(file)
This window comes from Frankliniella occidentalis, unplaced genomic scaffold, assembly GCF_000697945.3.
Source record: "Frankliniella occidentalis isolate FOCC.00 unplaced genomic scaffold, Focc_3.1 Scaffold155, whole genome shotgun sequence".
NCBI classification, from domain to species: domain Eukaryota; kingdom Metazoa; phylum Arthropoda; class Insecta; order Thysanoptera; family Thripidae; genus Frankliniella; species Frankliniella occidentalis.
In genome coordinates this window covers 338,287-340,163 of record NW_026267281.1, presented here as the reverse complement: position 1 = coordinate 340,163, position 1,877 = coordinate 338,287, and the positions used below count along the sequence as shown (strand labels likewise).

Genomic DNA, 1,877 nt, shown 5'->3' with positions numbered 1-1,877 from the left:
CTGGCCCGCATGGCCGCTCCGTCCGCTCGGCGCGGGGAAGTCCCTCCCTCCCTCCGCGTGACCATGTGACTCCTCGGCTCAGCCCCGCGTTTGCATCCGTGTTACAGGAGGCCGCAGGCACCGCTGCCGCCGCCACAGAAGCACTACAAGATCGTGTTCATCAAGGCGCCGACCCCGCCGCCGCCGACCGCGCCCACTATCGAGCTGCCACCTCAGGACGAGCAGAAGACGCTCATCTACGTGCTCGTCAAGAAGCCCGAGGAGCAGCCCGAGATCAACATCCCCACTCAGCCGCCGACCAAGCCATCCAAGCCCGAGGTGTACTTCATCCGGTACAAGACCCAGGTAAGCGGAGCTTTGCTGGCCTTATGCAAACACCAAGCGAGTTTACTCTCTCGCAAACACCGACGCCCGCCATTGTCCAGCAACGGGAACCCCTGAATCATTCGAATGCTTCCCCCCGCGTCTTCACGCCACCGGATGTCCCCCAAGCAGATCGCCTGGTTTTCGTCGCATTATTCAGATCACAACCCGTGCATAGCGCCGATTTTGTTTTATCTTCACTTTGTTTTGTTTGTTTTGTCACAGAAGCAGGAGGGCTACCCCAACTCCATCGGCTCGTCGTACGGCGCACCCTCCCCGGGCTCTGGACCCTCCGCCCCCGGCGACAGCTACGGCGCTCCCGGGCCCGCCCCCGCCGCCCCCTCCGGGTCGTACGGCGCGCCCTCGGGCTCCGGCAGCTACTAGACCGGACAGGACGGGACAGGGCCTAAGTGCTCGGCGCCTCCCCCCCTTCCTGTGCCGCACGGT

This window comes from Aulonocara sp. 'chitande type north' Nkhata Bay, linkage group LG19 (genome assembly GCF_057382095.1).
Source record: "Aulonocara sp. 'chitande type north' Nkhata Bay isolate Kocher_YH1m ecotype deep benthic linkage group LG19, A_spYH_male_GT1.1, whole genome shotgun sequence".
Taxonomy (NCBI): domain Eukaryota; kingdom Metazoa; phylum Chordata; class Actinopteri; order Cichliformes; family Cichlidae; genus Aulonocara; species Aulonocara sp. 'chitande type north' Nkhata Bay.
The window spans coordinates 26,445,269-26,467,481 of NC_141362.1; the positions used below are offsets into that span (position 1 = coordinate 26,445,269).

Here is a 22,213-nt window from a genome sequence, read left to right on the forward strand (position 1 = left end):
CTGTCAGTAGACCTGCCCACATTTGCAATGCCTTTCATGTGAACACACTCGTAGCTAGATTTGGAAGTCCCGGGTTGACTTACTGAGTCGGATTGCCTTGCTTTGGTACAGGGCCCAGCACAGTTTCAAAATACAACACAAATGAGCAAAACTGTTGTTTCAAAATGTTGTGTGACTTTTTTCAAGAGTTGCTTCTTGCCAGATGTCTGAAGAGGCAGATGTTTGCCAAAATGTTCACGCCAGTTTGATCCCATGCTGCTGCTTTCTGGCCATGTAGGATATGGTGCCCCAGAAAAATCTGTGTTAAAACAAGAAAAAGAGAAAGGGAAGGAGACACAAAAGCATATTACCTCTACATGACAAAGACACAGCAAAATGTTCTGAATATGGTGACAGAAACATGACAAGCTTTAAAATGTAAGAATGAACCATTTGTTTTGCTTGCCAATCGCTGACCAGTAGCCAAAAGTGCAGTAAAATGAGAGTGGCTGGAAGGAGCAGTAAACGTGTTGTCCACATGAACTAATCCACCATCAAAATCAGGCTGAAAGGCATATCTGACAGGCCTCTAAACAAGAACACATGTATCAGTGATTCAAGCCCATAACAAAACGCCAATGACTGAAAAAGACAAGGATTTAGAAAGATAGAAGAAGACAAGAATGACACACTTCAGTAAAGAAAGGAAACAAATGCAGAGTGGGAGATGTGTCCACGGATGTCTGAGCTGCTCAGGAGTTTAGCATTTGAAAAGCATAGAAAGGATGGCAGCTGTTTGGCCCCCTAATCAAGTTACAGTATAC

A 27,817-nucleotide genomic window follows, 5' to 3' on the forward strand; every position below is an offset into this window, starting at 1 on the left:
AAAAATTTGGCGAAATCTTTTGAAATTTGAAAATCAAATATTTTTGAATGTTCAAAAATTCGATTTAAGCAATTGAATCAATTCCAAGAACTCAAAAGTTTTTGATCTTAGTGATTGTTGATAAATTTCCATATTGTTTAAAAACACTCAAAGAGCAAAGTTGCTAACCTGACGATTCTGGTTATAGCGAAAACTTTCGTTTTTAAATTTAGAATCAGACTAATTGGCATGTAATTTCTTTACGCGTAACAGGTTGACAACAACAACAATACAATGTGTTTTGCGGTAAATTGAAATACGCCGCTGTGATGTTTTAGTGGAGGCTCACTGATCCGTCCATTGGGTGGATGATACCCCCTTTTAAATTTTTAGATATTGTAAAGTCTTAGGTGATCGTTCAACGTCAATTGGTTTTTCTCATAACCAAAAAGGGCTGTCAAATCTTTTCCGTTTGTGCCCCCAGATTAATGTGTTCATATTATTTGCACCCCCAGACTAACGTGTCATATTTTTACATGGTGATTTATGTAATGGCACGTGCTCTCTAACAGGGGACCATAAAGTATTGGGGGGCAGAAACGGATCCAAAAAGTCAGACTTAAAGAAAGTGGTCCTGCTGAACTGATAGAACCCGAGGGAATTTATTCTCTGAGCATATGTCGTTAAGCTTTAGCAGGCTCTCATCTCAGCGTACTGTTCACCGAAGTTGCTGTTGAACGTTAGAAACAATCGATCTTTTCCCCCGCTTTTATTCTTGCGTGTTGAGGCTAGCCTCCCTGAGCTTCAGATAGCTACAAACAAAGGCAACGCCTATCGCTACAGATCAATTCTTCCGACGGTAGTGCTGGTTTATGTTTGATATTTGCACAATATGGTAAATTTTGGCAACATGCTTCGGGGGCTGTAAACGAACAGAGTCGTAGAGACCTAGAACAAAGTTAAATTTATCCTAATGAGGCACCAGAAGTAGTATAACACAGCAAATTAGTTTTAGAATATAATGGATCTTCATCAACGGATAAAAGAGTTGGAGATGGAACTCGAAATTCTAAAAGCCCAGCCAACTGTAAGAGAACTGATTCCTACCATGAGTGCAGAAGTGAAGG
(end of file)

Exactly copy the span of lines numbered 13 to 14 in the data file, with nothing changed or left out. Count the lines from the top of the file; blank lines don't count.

A 27,817-nucleotide genomic window follows, 5' to 3' on the forward strand; every position below is an offset into this window, starting at 1 on the left:
AAAAATTTGGCGAAATCTTTTGAAATTTGAAAATCAAATATTTTTGAATGTTCAAAAATTCGATTTAAGCAATTGAATCAATTCCAAGAACTCAAAAGTTTTTGATCTTAGTGATTGTTGATAAATTTCCATATTGTTTAAAAACACTCAAAGAGCAAAGTTGCTAACCTGACGATTCTGGTTATAGCGAAAACTTTCGTTTTTAAATTTAGAATCAGACTAATTGGCATGTAATTTCTTTACGCGTAACAGGTTGACAACAACAACAATACAATGTGTTTTGCGGTAAATTGAAATACGCCGCTGTGATGTTTTAGTGGAGGCTCACTGATCCGTCCATTGGGTGGATGATACCCCCTTTTAAATTTTTAGATATTGTAAAGTCTTAGGTGATCGTTCAACGTCAATTGGTTTTTCTCATAACCAAAAAGGGCTGTCAAATCTTTTCCGTTTGTGCCCCCAGATTAATGTGTTCATATTATTTGCACCCCCAGACTAACGTGTCATATTTTTACATGGTGATTTATGTAATGGCACGTGCTCTCTAACAGGGGACCATAAAGTATTGGGGGGCAGAAACGGATCCAAAAAGTCAGACTTAAAGAAAGTGGTCCTGCTGAACTGATAGAACCCGAGGGAATTTATTCTCTGAGCATATGTCGTTAAGCTTTAGCAGGCTCTCATCTCAGCGTACTGTTCACCGAAGTTGCTGTTGAACGTTAGAAACAATCGATCTTTTCCCCCGCTTTTATTCTTGCGTGTTGAGGCTAGCCTCCCTGAGCTTCAGATAGCTACAAACAAAGGCAACGCCTATCGCTACAGATCAATTCTTCCGACGGTAGTGCTGGTTTATGTTTGATATTTGCACAATATGGTAAATTTTGGCAACATGCTTCGGGGGCTGTAAACGAACAGAGTCGTAGAGACCTAGAACAAAGTTAAATTTATCCTAATGAGGCACCAGAAGTAGTATAACACAGCAAATTAGTTTTAGAATATAATGGATCTTCATCAACGGATAAAAGAGTTGGAGATGGAACTCGAAATTCTAAAAGCCCAGCCAACTGTAAGAGAACTGATTCCTACCATGAGTGCAGAAGTGAAGG